Male Cardinal, head on view ... Tyler, Texas
Source: Staff Photo

Male Cardinal, up close and personal ... Tyler, Texas
Male Cardinal, up close and personal ... Tyler, Texas
Source: Staff Photo

Female Cardinal, feeding in winter ... Tyler, Texas
Female Cardinal, feeding in winter... Tyler, Texas
Source: Staff Photo

Summer Tanager
Summer Tanager

Male House Finch
Male House Finch
Source: Staff Photo

Pine Warbler
Pine Warbler
Source: Staff Photo

American Goldfinch in the feeder ... Tyler Texas
Goldfinch in the Feeder ... Tyler Texas, January 2014
Source: Staff Photo

American Goldfinch in the feeder, with a warbler watching nearby ... East Texas
Goldfinch in the feeder, with a warbler watching nearby ... East Texas, January 2014
Source: Staff Photo

Yellow Rumped Warbler
Yellow Rumped Warbler

Eastern Phoebe ... an excellent fly catcher, and fun to watch!
Eastern Phoebe

Ruby-Crowned Kinglet ... a tiny winter migrant, not much larger than a hummingbird!
Ruby-Crowned Kinglet

The classic view of the Tufted Titmouse ... Tyler Texas
The classic view of the Titmouse ... Tyler Texas, January 2014
Source: Staff Photo

Black Capped Chickadee
Black Capped Chickadee
Source: Staff Photo

White Breasted Nuthatch ... likes to wander up and down tree trunks upside down!
White Breasted Nuthatch

Dark-Eyed Junco in East Texas ... always glad to see this winter migrant
Junco in East Texas ... always glad to see this winter migrant!
Source: Staff Photo
Junco showing its pinkish beak
Junco chowing down on corn, in East Texas in winter
Source: Staff Photo
Dark-Eyed Junco ... head view ... in East Texas in winter
Junco ... head view ... in East Texas in winter
Source: Staff Photo

White Throated Sparrow with its yellow-streaked head ... a familiar winter migrant to East Texas
White Throated Sparrow ... a familiar winter migrant to East Texas
Source: Staff Photo

Cedar Waxwing ... oflten seen in flocks dining on berries on holly bushes and cedar trees
Cedar Waxwing
Source: USFWS

Fluffed-up Mourning Dove trying to stay warm on an East Texas snow day
Fluffed-up Mourning Dove trying to stay warm on an East Texas snow day
Source: Staff Photo

Mourning Dove, up close, always alert, in East Texas
Mourning Dove, up close, in East Texas
Source: Staff Photo

Pileated Woodpecker ... a beautiful, large bird, up to 16 inches in length
Pileated Woodpecker in East Texas
Source: Staff Photo

Downy Woodpecker (L) with Red-Bellied Woodpecker (R)
Red Bellied Woodpecker, with Downy Woodpecker
Source: Staff Photo

Yellow-Bellied Sapsucker ... working the holes in the tree trunk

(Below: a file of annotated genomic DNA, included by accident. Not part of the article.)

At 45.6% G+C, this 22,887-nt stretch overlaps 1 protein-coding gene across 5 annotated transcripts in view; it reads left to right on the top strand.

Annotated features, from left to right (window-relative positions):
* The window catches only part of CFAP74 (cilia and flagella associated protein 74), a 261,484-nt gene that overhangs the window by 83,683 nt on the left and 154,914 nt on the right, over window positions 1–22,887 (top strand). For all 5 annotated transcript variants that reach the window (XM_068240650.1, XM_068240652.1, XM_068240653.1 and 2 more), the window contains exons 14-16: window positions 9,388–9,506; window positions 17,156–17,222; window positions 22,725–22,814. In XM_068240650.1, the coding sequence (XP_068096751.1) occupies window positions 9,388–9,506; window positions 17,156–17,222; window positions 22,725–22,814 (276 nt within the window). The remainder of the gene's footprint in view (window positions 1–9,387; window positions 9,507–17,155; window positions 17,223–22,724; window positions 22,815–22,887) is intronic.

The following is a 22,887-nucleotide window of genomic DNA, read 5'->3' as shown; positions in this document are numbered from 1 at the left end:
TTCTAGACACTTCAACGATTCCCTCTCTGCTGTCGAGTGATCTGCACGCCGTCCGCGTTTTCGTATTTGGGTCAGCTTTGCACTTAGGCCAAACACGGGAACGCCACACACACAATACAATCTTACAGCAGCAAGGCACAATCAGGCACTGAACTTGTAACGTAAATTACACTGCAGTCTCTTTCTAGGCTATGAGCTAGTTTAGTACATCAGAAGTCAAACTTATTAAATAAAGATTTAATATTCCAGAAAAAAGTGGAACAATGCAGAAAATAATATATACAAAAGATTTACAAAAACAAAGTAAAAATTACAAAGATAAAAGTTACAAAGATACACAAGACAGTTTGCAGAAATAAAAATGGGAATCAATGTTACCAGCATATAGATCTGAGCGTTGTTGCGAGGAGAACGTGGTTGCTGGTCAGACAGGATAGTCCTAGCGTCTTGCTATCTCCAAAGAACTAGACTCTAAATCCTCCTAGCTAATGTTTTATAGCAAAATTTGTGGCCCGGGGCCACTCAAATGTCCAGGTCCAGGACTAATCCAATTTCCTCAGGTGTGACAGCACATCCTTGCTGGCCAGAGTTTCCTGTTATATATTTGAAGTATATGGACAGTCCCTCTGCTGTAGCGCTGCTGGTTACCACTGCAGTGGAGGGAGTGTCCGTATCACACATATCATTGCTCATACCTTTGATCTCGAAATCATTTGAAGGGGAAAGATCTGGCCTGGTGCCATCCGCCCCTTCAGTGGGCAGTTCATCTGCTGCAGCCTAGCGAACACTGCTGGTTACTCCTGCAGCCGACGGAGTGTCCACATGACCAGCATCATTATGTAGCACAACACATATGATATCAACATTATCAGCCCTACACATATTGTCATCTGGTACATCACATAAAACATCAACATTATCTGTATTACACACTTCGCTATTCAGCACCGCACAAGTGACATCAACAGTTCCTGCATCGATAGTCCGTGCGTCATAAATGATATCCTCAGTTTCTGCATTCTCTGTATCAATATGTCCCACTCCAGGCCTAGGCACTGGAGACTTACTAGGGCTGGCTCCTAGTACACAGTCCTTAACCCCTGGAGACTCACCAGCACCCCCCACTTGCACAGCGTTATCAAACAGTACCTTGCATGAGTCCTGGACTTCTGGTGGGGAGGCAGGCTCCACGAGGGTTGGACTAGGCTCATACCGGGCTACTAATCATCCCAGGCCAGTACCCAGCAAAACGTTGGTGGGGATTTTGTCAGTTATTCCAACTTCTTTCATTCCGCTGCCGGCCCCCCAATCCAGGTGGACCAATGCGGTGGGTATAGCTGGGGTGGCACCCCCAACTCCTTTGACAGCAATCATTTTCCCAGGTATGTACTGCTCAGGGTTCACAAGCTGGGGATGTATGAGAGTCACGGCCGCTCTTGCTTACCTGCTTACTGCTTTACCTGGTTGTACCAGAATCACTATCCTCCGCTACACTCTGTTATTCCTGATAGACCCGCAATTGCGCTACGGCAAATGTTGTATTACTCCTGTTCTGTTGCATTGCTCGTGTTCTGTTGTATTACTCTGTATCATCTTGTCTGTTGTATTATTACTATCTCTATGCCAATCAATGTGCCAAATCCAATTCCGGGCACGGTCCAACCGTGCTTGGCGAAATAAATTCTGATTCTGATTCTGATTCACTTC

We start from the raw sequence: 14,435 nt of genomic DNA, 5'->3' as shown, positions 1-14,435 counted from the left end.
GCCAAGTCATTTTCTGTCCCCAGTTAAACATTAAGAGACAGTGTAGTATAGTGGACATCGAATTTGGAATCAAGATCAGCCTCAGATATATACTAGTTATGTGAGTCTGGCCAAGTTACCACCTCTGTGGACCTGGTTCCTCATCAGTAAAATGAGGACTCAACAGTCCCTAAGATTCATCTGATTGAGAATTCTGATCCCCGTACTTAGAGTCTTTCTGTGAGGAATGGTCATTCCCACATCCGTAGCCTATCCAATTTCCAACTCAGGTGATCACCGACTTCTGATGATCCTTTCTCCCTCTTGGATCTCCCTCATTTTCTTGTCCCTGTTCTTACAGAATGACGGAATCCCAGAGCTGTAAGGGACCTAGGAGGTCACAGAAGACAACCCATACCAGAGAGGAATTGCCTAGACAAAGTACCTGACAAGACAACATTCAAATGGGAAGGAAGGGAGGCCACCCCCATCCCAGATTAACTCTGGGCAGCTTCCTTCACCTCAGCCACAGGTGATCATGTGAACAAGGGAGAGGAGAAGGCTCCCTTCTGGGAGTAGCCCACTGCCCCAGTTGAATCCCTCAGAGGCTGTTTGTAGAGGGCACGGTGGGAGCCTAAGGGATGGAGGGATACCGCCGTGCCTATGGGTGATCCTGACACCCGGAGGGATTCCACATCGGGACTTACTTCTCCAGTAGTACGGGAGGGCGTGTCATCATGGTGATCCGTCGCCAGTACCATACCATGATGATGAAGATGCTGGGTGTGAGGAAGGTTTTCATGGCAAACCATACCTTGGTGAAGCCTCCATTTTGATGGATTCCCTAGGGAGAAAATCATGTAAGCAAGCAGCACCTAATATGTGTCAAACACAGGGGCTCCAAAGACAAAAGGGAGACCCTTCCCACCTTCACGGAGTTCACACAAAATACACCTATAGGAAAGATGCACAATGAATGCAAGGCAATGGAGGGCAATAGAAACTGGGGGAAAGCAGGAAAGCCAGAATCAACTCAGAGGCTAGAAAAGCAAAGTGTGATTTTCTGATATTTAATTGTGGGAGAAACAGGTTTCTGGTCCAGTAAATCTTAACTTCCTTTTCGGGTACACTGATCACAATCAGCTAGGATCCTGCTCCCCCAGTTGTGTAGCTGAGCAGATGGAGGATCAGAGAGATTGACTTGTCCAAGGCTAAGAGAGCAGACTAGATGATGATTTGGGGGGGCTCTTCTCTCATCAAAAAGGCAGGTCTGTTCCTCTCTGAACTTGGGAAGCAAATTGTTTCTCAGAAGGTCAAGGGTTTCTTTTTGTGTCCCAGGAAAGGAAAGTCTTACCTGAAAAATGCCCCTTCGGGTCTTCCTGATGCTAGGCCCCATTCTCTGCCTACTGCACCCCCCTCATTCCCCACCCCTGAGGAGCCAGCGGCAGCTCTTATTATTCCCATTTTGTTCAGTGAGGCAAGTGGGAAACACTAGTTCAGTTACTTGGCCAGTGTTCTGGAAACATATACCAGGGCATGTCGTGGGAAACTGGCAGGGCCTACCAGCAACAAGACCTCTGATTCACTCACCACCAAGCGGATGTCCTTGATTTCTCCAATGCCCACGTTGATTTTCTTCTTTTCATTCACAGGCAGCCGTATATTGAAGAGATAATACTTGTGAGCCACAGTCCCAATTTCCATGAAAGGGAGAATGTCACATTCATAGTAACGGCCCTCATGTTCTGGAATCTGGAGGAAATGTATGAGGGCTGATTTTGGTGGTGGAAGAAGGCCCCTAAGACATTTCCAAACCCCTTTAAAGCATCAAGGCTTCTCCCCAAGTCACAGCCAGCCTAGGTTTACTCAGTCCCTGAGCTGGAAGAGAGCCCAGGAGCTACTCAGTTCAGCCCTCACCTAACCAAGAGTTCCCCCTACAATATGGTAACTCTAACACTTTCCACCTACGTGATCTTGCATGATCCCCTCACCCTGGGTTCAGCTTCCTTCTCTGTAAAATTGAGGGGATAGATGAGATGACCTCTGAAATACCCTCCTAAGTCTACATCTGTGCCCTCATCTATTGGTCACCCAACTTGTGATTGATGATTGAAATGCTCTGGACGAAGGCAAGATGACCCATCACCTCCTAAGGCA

Yellow  Bellied Sapsucker

Red-Headed Woodpecker ... a classic woodpecker
Red-Headed Woodpecker
Source: Susan Young

Northern Flicker ... showing its exquisite markings and colors
Northern Flicker
Source: Susan Young

Texas Roadrunner ... a large bird with its unmistakable shape and running ability!
Texas Roadrunner
Source: Staff Photo

Texas Roadrunner: Camo at its best!
Texas Roadrunner
Source: Staff Photo

Texas Bluejay
Texas Blue Jay
Source: Staff Photo

Male Eastern Bluebird scouting out a new box
Male Bluebird scouting out a new box
Source: Staff Photo

 

Four perfect Bluebird eggs in a nest in East Texas
Four perfect Bluebird eggs in a nest in East Texas
Source: Staff Photo

Bluebirds on the birdbath on a hot summer day in East Texas
Bluebirds in East Texas
Source: Staff Photo

Ruby-throated Hummingbird ... a commonly sighted bird from March through October
Ruby-throated Hummingbird
Source: Hummingbird Central Staff Photo

Male Painted Bunting with its magnificent coloration!
Male Painted Bunting
Source: Susan Young

Female Painted Bunting ... totally different colors than the male, but incredibly beautiful!
Female Painted Bunting
Source: Susan Young

Indigo Bunting ... its irridescent blue is very unique!
Indigo Bunting
Source: Colleen

Belted Kingfisher ... often seen perched on branches or utility lines over water waiting for a fish to dine on!
Belted Kingfisher
Source: Susan Young

Carolina Wren ... a small bird with a loud voice, and an inquisitive nature!
Carolina Wren

Loggerhead Shrike ... likes to perch on fences awaiting its next prey, which it pulls apart with its hooked beak
Loggerhead Shrike

Northern Mockingbird, the officlal State of Texas bird ... master singer and bug catcher
Northern Mockingbird

Brown Thrasher ... in the same Mimidae family as the Mockingbird ... loves to sing, but somewhat a loner!
Brown Thrasher

Scissor-Tailed Flycatcher ... beautiful, large bird often seen perched on power lines or fence posts waiting to swoop down on an insect
Scissor-Tailed Flycatcher

American Robin
American Robin
Source: Wagon

A questioning sparrow in East Texas
A questioning sparrow, in East Texas
Source: Staff Photo

Fluffed-up sparrow on a cold winter day in East Texas
Fluffed-up sparrow on a cold day in the East Texas winter
Source: Staff Photo

Hawk patiently waiting prey, south of Tyler Texas
Hawk south of Tyler Texas
Source: Staff Photo

Baltimore Oriole on hummingbird feeder in Tyler Texas
photo of Baltimore Oriole on hummingbird feeder in Tyler Texas
Source: Staff Photo

Brown-Headed Cowbird ... lays its eggs in the nests of other birds ... follows herds of cattle seeking insects
Brown-Headed Cowbird
Source: KSBlack